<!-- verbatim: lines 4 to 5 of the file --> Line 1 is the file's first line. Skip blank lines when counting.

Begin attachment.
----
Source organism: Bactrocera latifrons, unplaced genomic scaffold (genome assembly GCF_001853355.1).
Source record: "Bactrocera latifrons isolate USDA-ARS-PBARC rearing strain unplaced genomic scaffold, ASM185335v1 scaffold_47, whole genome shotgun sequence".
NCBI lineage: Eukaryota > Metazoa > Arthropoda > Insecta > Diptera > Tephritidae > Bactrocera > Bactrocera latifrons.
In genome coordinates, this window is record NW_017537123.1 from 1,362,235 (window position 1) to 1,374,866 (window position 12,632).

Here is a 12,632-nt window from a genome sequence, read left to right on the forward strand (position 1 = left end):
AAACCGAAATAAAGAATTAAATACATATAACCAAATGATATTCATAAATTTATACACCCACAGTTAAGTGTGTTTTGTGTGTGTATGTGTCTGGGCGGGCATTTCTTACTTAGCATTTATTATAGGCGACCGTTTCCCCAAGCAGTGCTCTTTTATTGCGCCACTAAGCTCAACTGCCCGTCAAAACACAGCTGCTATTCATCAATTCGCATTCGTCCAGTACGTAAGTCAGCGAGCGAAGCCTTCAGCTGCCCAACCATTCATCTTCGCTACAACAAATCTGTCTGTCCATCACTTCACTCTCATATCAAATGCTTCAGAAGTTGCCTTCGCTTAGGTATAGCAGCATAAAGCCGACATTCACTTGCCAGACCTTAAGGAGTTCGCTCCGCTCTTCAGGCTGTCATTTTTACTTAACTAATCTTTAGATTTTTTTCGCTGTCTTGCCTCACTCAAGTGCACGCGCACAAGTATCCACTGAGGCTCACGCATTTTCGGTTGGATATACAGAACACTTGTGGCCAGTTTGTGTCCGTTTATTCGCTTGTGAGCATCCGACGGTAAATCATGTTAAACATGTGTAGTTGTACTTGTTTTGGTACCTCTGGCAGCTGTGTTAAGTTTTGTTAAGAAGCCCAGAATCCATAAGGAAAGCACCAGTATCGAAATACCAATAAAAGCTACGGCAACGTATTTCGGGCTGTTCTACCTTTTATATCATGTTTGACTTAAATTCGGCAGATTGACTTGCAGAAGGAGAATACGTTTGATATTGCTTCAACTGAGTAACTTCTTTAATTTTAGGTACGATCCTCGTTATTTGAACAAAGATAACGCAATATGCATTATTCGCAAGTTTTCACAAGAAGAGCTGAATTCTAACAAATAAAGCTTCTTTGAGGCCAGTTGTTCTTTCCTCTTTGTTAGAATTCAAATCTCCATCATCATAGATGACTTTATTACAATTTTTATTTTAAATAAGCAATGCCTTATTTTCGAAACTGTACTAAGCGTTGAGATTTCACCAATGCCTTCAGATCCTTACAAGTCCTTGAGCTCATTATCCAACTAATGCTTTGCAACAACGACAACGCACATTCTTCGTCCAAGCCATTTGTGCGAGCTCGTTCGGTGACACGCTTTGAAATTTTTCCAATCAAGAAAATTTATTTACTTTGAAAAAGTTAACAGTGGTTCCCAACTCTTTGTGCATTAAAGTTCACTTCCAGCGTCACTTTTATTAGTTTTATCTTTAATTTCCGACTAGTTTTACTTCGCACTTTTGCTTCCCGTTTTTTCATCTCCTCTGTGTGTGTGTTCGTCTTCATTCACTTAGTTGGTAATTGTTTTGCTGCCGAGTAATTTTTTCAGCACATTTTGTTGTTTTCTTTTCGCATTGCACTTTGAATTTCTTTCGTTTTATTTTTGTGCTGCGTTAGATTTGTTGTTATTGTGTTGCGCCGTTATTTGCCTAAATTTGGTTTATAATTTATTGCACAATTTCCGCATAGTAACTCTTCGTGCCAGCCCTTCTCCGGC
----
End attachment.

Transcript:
In genome coordinates, this window is record NW_017537123.1 from 1,362,235 (window position 1) to 1,374,866 (window position 12,632).

Here is a 12,632-nt window from a genome sequence, read left to right on the forward strand (position 1 = left end):